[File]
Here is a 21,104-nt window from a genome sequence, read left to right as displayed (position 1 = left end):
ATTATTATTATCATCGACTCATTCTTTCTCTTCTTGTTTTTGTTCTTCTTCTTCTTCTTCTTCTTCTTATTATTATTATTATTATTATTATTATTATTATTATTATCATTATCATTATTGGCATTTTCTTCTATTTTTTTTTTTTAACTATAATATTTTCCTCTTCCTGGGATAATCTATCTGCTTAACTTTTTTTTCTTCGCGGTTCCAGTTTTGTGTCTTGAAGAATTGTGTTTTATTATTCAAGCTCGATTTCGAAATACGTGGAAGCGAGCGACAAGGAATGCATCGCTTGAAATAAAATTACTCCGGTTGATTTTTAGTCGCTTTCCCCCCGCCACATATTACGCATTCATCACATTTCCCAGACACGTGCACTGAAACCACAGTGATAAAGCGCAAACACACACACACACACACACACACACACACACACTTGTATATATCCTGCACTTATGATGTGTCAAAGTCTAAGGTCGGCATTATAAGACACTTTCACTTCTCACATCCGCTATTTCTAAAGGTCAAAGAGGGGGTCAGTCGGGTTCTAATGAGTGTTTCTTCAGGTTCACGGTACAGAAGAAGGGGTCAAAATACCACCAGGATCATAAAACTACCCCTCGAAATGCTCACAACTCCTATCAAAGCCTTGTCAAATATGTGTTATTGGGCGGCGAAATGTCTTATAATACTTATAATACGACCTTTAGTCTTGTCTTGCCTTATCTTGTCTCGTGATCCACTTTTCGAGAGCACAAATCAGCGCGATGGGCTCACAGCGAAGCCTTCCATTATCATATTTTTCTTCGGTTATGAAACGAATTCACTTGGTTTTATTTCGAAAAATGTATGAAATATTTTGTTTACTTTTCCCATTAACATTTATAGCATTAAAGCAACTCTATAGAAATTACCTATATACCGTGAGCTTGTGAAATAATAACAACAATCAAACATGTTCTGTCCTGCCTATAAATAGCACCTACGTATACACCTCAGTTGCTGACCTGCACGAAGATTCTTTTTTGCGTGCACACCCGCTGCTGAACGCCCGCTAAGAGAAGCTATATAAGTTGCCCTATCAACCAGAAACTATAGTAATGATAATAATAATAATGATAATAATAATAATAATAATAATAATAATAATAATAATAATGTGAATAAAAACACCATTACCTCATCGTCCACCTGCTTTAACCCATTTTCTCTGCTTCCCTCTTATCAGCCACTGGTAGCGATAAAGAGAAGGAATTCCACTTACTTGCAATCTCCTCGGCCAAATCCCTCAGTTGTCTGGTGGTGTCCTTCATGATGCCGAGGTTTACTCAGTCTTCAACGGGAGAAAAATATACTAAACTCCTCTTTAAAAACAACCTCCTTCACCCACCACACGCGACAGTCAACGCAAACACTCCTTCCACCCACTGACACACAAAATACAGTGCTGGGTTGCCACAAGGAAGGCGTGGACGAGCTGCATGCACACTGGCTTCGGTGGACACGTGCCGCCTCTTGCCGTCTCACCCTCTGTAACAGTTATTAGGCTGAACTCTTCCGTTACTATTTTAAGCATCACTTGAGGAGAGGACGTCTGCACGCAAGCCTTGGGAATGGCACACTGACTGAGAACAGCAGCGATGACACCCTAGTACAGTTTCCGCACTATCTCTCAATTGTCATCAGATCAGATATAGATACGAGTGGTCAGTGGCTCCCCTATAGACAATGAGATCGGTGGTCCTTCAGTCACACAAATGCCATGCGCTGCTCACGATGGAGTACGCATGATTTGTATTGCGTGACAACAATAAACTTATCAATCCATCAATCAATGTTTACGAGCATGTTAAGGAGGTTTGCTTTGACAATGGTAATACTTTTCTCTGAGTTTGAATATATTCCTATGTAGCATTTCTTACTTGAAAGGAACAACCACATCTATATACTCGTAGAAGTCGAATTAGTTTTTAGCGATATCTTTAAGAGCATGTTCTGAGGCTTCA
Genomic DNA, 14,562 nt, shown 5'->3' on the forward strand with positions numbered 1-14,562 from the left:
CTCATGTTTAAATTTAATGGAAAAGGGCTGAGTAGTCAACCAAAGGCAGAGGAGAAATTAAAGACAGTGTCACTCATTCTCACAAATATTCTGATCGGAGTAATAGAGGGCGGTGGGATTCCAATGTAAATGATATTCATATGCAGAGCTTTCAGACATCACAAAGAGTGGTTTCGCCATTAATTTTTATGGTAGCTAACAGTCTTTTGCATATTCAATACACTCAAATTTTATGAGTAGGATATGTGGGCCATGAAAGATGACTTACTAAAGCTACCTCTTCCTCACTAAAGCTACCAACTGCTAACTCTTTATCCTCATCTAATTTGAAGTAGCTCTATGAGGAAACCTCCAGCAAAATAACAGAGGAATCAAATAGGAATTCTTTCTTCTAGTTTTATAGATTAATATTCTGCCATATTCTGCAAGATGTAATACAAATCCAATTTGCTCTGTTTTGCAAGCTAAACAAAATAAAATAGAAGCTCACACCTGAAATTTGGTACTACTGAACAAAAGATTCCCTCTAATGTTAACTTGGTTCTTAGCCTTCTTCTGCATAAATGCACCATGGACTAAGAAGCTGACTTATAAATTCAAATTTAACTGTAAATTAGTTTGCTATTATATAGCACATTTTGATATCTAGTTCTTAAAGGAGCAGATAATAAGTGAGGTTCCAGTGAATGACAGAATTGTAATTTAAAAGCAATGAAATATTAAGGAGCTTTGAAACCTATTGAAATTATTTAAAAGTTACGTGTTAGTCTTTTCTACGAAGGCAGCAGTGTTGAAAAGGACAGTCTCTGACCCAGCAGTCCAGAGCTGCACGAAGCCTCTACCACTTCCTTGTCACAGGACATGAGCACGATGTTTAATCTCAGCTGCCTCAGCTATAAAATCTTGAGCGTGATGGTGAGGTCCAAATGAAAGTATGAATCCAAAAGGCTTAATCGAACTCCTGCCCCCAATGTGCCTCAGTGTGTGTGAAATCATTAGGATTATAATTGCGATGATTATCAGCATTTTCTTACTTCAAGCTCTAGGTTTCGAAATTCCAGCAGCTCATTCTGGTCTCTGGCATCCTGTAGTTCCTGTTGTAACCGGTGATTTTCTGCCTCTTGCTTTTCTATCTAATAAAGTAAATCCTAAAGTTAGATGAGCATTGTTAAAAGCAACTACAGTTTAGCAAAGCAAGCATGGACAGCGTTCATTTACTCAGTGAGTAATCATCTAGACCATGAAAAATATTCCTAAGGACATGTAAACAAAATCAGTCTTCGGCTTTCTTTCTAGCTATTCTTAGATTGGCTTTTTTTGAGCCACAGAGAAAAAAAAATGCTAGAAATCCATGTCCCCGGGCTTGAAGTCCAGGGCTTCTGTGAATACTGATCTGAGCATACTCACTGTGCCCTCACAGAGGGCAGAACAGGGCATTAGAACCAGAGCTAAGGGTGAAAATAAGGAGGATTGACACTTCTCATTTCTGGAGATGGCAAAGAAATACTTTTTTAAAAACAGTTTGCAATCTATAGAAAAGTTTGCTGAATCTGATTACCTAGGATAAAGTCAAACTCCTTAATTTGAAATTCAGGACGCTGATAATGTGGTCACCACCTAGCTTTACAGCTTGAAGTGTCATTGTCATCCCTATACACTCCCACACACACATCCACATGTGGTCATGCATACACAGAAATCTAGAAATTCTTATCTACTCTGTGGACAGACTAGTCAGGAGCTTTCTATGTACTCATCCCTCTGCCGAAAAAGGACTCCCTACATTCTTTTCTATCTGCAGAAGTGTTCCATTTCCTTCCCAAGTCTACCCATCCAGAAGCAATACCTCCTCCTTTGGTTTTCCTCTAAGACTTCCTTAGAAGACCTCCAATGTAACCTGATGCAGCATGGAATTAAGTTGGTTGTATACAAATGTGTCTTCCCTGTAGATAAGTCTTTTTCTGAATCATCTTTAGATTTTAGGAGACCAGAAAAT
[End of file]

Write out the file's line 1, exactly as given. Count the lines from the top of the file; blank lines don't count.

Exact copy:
Here is a 21,104-nt window from a genome sequence, read left to right as displayed (position 1 = left end):